Friday Finds is a regular feature in which I collate and share interesting articles and posts on running/fitness which I’ve read recently. Some might be inspiring, some might be scientific, some might provoke debate. All are things I’ve found in some way thought-provoking.
It’s been another pretty serious week in the world of sport. Allegations against Oregon Project coach Alberto Salazar rumble on, with news organisations continuing to investigate in-depth. Sadly these allegations of doping are casting a shadow over athletics which some have compared to the situation that arose in cycling in light of similar revelations a few years ago. Only time will tell what the full impact of this is going to be, but there are certainly some difficult questions ahead for both the coach and those associated with him, particularly Mo Farah who is increasingly finding himself under scrutiny.
In cycling, too, controversy has arisen this week, this time over the subject of podium girls. A women’s race in Belgium has been overshadowed by the outcry surrounding the use of women in bikinis to greet the podium winners at the end of the race. It both saddens and angers me in equal measure that at a time when many in women’s cycling are looking to bridge the equality gap in road racing, and we are becoming more attuned to instances of everyday sexism in general, that there are still those who think scantily-clad women at the finish of an event is in any way appropriate.
A good news/bad news story this week surrounded gym usage. It seems that for the first time in a decade, the number of people regularly using a gym has fallen. This has led to speculation about the failure of the Olympic legacy of a healthier nation, however it’s not all bad news. The good news to come out of this survey is that we are in the midst of a running boom, with the number of people running regularly increasing by 73% in the same period. What the survey doesn’t reveal, however, is the reason for the shift. Are those who are running more the same people who are going to the gym less, or is it a different group altogether? Is cost a driving factor in the changing fortunes of gyms? Has the rise of parkrun helped motivate more people to run? Sometimes the bald statistics aren’t enough to tell the whole story.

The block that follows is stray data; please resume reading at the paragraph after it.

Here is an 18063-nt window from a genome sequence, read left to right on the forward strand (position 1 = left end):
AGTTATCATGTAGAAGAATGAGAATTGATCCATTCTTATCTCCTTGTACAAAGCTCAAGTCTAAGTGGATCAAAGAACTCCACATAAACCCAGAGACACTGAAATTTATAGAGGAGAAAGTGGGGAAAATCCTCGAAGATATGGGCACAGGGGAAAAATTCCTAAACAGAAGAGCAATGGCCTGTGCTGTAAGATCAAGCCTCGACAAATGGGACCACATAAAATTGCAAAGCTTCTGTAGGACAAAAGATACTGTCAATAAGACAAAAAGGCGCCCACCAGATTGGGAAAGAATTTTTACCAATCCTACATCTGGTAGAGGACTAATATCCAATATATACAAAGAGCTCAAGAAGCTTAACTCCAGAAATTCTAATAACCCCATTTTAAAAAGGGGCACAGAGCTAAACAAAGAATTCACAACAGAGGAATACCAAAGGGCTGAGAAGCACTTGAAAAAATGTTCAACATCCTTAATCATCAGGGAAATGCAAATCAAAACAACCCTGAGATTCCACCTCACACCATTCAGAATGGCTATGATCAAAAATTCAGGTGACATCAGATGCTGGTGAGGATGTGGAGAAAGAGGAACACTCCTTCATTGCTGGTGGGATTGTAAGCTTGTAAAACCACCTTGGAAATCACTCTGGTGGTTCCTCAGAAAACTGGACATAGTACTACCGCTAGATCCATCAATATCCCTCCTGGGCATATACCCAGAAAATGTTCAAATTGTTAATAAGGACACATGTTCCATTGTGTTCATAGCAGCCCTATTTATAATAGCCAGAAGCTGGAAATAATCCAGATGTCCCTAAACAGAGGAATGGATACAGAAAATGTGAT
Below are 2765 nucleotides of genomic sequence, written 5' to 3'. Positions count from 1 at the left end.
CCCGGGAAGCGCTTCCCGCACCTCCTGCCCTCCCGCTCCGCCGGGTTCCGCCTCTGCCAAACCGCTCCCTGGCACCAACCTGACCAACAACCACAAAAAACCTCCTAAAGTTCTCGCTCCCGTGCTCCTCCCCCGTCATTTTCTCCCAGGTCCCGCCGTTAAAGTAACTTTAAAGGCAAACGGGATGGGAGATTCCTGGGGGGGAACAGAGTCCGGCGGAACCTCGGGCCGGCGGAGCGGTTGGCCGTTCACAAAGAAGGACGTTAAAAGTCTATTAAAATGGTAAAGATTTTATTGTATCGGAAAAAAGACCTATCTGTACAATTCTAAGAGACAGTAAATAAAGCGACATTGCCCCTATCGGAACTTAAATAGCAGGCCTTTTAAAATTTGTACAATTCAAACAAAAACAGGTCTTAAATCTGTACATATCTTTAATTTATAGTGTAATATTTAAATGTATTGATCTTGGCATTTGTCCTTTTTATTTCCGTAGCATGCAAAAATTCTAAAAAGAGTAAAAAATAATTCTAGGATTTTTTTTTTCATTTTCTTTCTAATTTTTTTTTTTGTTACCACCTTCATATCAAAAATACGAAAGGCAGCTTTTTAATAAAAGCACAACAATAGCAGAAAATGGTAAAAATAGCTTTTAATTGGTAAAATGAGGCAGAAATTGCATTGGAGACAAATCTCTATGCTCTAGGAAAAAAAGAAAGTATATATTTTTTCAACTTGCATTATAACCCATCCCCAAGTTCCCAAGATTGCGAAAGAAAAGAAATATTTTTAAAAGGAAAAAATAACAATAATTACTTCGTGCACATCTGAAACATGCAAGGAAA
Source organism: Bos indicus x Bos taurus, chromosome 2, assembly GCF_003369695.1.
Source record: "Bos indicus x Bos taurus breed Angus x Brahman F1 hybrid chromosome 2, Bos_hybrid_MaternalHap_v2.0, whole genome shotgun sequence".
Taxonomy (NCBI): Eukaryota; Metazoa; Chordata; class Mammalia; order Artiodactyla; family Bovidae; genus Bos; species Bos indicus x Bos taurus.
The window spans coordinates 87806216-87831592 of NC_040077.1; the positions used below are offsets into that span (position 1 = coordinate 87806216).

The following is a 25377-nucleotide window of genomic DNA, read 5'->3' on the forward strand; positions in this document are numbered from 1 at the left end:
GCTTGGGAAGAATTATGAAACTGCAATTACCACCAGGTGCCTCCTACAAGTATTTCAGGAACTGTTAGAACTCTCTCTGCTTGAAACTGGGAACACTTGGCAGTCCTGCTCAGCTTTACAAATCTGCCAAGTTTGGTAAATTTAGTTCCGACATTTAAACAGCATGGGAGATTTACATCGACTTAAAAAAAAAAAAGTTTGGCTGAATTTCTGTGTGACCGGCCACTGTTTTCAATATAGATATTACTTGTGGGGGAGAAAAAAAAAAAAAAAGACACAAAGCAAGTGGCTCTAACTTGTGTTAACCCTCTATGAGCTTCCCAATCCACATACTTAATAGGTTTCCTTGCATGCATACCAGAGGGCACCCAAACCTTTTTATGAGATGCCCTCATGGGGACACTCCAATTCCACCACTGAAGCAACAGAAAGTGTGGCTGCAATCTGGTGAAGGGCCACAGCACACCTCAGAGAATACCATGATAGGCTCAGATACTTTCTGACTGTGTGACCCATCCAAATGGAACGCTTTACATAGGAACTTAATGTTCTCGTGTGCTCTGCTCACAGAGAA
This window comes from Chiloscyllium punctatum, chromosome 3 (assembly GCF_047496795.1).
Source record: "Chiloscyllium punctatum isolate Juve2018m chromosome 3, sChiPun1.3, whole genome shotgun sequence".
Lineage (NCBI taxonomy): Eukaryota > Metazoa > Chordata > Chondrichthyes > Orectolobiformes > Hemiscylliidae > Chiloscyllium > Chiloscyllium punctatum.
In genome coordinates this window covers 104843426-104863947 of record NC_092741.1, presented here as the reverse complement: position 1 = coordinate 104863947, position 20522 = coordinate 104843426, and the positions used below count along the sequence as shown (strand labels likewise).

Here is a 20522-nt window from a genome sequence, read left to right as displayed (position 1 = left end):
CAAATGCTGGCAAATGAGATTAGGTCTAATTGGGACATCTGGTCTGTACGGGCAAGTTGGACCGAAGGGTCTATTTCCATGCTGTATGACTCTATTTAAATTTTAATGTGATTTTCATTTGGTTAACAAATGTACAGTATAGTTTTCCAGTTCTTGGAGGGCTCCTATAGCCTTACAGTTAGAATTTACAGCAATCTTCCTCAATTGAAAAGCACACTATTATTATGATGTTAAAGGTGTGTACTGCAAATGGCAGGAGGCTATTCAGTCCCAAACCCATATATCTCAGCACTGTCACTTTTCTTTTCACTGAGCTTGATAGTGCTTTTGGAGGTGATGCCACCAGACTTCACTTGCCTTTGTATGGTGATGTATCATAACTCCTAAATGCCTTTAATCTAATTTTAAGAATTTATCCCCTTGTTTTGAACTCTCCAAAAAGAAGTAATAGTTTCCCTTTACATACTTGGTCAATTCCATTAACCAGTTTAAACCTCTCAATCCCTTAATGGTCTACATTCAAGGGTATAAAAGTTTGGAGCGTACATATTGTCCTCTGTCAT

Another study which made the news this week unexpectedly suggested that chocolate may be better for us than previously thought (and not just the high cocoa solids dark variety either). Based on the results of following the snacking habits of 21,000 people over 12 years, the study discovered that those who ate higher amounts of chocolate when they were younger tended to weigh less and exercise more. This also reportedly led to a 25% lower risk of cardiovascular disease as well as reducing stroke risk by 25%. But before you reach for the nearest family-sized bar, consider that once more the numbers might not necessarily tell the whole story, as this writer in The Guardian reminds us. Raw data is great, but often we really do need the finer detail behind the numbers in order to reach an informed conclusion.
On a lighter note, you may already be familiar with the concept of Strava Art, in which users create a picture or message out of their running/cycling route:
Now, budding Strava artists can download an app called Trace which will create a route based on a hand-drawn image. Perfect for those of us who could spend all day staring at a map and still never create a picture out of it! I might even give it a go some time…
And finally, you may have already come across this viral video which has been doing the rounds on social media, but just in case you haven’t, here’s footage from a half marathon in Tennessee where a bluegrass band “heckled” runners and played that well-known music from the movie Deliverance. Something to bear in mind on my forthcoming trip to Florida…!
The Running Princess